Eric Myers Jazz

work in progress

 

JOHN CLARE

This section is dedicated to the work of John Clare, who began writing in the early 70s, and has long been regarded as the doyen of Australian jazz writers. Helen Garner, in her preface to Clare's book Take Me Higher, describes how she used to cut out his writings under his Gail Brennan pseudonym and paste them into her diary. Originally she thought the articles were written by a woman. She describes his writing as "superbly literate and articulate, deeply informed, yet completely ordinary in tone, even at their most elated. A relaxed freedom flowed through everything he wrote. He was fearless. He rejoices. He celebrated. Years later, an art critic who admired him said to me: John Clare’s an ecstatic.” Many of John Clare's articles that were published previously in various publications are collected here. Click on the INDEX button for a list of articles in this folder.

 
KingsCrossSydney1950.jpg

KINGS CROSS REVISITED: THE OTHER SIDE

by John Clare

May, 2017

I might well have preferred Paris, Hampstead, Fitzroy, Lizard Island, Kyoto, Penang, etc for revisitation, but I have not had the dough for some time. And I can ride my bike to the Cross in no time...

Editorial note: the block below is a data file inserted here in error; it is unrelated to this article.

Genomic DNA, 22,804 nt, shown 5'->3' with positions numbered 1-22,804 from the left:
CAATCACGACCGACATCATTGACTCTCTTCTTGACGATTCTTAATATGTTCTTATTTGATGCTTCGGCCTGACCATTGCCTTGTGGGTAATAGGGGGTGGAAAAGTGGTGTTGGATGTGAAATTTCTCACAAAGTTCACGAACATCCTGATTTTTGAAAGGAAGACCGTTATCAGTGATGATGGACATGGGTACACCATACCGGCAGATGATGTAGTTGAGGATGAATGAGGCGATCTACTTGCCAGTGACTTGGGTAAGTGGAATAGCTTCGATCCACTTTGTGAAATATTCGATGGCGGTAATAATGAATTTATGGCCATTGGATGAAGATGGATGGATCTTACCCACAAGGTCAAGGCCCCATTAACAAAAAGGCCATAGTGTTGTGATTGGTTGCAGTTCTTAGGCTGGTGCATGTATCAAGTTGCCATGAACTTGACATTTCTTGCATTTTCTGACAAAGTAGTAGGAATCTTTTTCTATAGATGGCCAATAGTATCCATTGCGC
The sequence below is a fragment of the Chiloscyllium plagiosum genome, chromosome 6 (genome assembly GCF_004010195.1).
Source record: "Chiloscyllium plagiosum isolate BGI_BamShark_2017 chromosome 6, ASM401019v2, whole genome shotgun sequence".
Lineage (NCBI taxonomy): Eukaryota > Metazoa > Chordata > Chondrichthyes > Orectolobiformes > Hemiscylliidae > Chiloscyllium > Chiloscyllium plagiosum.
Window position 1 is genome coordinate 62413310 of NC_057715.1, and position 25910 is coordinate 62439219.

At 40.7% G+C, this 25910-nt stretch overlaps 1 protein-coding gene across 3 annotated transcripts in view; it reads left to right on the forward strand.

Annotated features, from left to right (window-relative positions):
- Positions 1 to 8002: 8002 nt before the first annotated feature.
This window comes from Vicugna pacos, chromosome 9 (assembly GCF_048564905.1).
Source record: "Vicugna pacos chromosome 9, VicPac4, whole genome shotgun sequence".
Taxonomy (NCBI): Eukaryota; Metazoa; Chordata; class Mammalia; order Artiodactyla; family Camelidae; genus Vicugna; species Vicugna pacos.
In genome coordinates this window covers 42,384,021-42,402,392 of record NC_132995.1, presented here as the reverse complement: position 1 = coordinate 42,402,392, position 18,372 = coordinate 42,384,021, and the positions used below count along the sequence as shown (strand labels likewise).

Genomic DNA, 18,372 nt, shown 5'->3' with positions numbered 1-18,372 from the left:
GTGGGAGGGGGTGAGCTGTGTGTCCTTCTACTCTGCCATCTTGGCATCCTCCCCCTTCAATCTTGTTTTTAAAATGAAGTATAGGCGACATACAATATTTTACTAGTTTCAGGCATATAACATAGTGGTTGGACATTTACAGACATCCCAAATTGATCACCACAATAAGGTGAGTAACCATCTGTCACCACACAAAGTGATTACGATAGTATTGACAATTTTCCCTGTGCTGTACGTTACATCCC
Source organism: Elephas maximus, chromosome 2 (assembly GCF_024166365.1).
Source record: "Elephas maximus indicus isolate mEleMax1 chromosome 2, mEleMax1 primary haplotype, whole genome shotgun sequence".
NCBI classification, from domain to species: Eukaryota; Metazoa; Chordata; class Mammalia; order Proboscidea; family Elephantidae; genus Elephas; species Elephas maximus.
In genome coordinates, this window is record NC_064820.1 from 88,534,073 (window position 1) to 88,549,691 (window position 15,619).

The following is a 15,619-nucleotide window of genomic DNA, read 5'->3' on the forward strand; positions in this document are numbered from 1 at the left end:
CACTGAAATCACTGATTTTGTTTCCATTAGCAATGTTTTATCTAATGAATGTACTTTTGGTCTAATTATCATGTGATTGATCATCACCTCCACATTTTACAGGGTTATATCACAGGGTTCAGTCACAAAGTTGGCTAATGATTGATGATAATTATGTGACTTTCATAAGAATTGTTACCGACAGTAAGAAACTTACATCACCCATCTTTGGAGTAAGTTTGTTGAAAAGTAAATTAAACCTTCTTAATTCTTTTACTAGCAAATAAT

BOOK REVIEW: WHY WANGARATTA? THE PHENOMENON OF THE WANGARATTA FESTIVAL OFJAZZ

by John Clare

Reviewed by Eric Myers

JazzChord, Summer 1999/2000

Why has the Wangaratta festival become, in ten years, the one festival which almost everyone regards as the best jazz festival in the country? Not only in terms of artistic excellence, but also in commercial terms: over four or five days, visitors inject some 15 million dollars into the local economy, and the accommodation within a 30km radius around the town is booked out 12 months ahead…

Mike Nock

Mike Nock

MIKE NOCK CONFOUNDS OZ JAZZ’S KNOCKERS

by John Clare

Nation Review, April 20-26, 1978

Excessively old readers who hung around the El Rocco at Kings Cross will remember Mike Nock, the small and rather goblin-shaped New Zealand pianist who played as though his bum was on fire. He had a big influence on Australian jazz...